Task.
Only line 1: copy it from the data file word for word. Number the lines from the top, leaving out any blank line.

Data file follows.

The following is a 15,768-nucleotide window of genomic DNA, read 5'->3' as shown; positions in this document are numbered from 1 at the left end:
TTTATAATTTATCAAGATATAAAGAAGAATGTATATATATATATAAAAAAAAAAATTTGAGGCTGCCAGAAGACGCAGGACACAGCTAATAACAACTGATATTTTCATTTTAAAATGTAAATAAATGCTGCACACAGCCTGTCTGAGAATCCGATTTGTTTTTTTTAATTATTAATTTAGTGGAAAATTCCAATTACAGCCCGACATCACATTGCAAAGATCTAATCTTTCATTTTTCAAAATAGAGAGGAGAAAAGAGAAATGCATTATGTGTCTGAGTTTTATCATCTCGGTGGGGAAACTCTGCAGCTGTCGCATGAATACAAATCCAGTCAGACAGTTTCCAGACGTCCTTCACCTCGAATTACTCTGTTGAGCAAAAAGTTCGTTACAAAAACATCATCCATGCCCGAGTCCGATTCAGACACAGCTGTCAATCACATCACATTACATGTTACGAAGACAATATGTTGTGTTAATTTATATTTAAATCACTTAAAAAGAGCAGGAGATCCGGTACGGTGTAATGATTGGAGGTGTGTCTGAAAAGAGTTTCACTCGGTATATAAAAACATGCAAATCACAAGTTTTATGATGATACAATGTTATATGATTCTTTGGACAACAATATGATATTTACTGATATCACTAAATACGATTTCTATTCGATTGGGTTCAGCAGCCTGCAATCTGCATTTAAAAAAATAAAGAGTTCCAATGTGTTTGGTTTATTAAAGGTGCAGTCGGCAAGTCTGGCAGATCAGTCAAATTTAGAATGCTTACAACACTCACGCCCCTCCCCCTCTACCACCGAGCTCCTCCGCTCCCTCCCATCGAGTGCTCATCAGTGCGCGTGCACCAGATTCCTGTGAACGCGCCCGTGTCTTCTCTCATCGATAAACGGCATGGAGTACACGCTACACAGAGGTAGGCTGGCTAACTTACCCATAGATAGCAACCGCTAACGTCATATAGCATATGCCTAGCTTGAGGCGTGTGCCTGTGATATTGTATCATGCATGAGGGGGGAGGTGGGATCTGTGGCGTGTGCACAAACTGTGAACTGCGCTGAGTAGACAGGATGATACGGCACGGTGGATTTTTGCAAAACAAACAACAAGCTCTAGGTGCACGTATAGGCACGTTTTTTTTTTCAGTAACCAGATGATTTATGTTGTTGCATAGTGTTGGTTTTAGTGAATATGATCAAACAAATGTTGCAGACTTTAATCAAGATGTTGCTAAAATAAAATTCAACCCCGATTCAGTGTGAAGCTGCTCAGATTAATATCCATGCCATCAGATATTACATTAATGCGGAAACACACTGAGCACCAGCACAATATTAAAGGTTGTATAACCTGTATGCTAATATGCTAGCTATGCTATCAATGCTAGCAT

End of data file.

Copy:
The following is a 15,768-nucleotide window of genomic DNA, read 5'->3' as shown; positions in this document are numbered from 1 at the left end: